Heads Up, Parents: Chilling Adventures of Sabrina Is Not For Kids
For most people, Sabrina the Teenage Witch conjures up images of the late '90s/early 2000s sitcom or the brightly colored pages of your favorite comic book. The ABC comedy was a staple in the family-friendly TGIF lineup, full of lighthearted teenage hijinks and wholesome sitcom banter. Aside from an occasional innuendo from the ever-snarky Salem, nothing was inappropriate for even the youngest viewers.
Netflix's reboot, Chilling Adventures of Sabrina, is not that show. The basic premise remains the same: Sabrina Spellman is a half-mortal, half-witch teenager who is approaching the magical milestone of her 16th birthday and must figure out how to navigate her blended identity in both worlds. Aside from that, however, the Netflix series has little in common with its predecessor. Instead of slapstick comedy and goofy humor, Chilling Adventures embraces the darker side of its world of witchcraft, with all the creepiness and violence that entails. It still has a sense of humor, but the aesthetic as a whole is much more of a retro-horror vibe than anything else.
If you have younger children, it might be better to stick with old Sabrina the Teenage Witch reruns for now. Teens would probably be fine with Chilling Adventures's darker tone, but you know your family best, so if you're debating whether or not to stream the series as a family, read on for our comprehensive guide.
Warning: minor spoilers for Chilling Adventures of Sabrina lie ahead.
The show doesn't avoid violence.
Within the first few scenes of the first episode, Sabrina's favorite teacher Ms. Wardwell is brutally murdered by a demonic entity. The show doesn't shy away from showing the bloody aftermath. While it's not quite Walking Dead levels of gross, for the most part (aside from a gruesome cannibalistic ritual later in the season), there's no discretion shots either. Throughout the series, acts of violence take place on and off at a similarly explicit level, and bloodshed itself is a plot point.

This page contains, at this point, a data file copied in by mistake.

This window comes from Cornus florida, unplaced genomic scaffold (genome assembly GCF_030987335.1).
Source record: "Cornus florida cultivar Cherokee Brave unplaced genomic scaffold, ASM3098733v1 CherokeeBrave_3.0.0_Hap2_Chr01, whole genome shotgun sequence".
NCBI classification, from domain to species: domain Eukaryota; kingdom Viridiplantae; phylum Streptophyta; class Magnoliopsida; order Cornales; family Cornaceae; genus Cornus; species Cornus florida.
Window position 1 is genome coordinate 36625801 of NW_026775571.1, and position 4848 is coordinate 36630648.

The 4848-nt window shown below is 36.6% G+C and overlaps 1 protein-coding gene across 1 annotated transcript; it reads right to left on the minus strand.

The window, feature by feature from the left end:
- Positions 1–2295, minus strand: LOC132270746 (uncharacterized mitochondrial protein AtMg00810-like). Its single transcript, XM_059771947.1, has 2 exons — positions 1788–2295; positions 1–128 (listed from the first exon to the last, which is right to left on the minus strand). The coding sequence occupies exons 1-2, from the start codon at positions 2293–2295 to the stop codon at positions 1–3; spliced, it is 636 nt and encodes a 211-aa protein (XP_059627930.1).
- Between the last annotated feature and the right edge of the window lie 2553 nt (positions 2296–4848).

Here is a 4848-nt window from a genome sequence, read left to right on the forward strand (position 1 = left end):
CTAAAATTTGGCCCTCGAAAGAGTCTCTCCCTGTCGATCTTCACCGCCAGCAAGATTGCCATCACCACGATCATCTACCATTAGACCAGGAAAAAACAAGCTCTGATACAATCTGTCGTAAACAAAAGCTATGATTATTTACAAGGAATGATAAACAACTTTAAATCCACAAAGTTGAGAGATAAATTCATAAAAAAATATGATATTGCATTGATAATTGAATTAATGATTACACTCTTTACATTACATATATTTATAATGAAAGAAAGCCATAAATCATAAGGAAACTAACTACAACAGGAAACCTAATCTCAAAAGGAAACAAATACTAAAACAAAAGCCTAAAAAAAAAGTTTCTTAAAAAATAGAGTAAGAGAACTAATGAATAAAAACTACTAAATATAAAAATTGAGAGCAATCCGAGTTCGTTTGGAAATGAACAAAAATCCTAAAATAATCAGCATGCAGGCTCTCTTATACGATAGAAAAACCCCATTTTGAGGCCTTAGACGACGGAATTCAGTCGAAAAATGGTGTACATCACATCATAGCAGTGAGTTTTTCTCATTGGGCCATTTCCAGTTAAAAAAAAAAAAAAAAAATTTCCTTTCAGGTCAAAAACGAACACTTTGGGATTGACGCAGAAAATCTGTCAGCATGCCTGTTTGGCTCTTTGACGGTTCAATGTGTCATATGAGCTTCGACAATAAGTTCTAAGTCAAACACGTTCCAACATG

There's a significant horror factor.
Witch-ghosts, a spider attack, Satanic rituals, and nightmares galore: this Sabrina is definitely a horror series as much as a coming-of-age tale. Even the scenes that aren't directly violent are deeply creepy, and Sabrina's battles with demonic forces are at the forefront, including an episode that revolves around a Hunger Games-style ritual that involves entrails nailed to doors and cannibalistic sacrifice. Later in the season, a necromantic ritual forms an important plot point, with upsetting results. Definitely take the "chilling" part of the title seriously.
These witches are DARK.
If you're remembering the perky Halloweentown-esque "Other Realm" of the ABC sitcom, think again. Chilling Adventures hinges its mythology on Sabrina's "Dark Baptism," an induction into the witch community that serves the Dark Lord. No, not Voldemort — the literal Devil with a capital D. Sabrina's witchy rivals-turned-sometimes-allies, the Weird Sisters, openly enjoy inflicting torment on mortals, and Aunt Zelda regularly kills Aunt Hilda (who apparently can resurrect each time).
Bullying happens in both realms.
Early in the first episode, Sabrina finds herself targeted by the Weird Sisters, a trio of mean-girl witches who taunt her half-mortal heritage and try to set a curse on her. Meanwhile, in the mortal realm, Sabrina's friend Susie is the target of gross violations and bullying over gender identity. The nastiness and bullying isn't played for laughs, but is presented in a very real and frightening way. Even at home, the animosity between Hilda and Zelda erupts into violence, and the "wicked" ways of the Academy of Dark Arts includes a particularly nasty hazing.
Sexuality isn't so taboo.
While Chilling Adventures is, ultimately, about teenagers and doesn't go into Game of Thrones levels of sexposition, it also doesn't pretend sexuality doesn't exist. In an early episode, Sabrina needs someone to check her body for a witch's mark, and the only person she trusts to do it is her boyfriend Harvey. The virginity of two characters — Aunt Hilda and a mortal teenage boy — is directly discussed, and Sabrina's aunt questions her to find out if she's slept with Harvey because the Dark Lord requires witches to be virginal at their Dark Baptism. The witch community, meanwhile, involves a fair bit of sexual content: Sabrina stumbles upon a witch orgy at the Academy, and Zelda sleeps with Father Blackwood.